| Burlington Free Press
Vermonters selected to serve on the newly created three-member Cannabis Control Board will earn more than $80,000 annually.
The chairperson on the board will make just over $107,000.
The salaries are part of the job description, posted this week, that seeks people interested in being appointed by Gov. Phil Scott to the board, which is in charge of implementing and administering laws and rules regulating adult-use cannabis in Vermont. A nominating committee will vet all applicants before passing on names of finalists to Scott for appointment.
According to the job description, board members will serve three-year terms, and they can serve a maximum of nine years, or three terms.
In comparison, the four regular members of the Green Mountain Care Board — Vermont’s health care regulatory body — as of November were each making about $107,000 annually. The chairman, Kevin Mullin, made more than $160,000, according to state salary data.
More: What does a recreational cannabis market mean for me? We break down the Vermont law
Who can apply for the Cannabis Control Board?
The need for a Cannabis Control Board was laid out in the sale and regulation bill passed into law this year as Act 164.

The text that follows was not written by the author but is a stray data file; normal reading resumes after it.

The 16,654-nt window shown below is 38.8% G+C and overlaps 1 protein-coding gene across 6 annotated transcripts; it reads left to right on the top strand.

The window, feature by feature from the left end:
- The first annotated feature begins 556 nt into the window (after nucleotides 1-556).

The job description and application have been made available to the general public through Vermont’s careers web page. The state is looking for candidates with specific experience, including in business, finance, an agricultural enterprise, government leadership, and/or substantive legal or regulatory experience.
The job description also states that candidates must be committed to “protecting Vermont’s youth, keeping roadways safe, and equity in the development and implementation of the new cannabis marketplace.”
No educational requirements are specified.
Applicants must abide by certain restrictions created through the law, including:
- They can’t be be an officer of, director of, organizer of, employee of, consultant to, or attorney for any person subject to regulation by the board.
- They can’t participate in creating or applying any law if they or family residing in their household have significant economic interest in the matter before the board.
- While a board member, they are prohibited from soliciting, engaging in negotiation for, or otherwise discussing future employment or business relationships with anyone subject to board regulation.
- They cannot appear before the board or any other state agency on behalf of a person subject to the board’s regulation while on the board, or for a year after leaving the board.
For more information
Applications must be filed by Dec. 31, according to a news release.
Contact Elizabeth Murray at 802-651-4835 or [email protected] Follow her on Twitter at @LizMurrayBFP.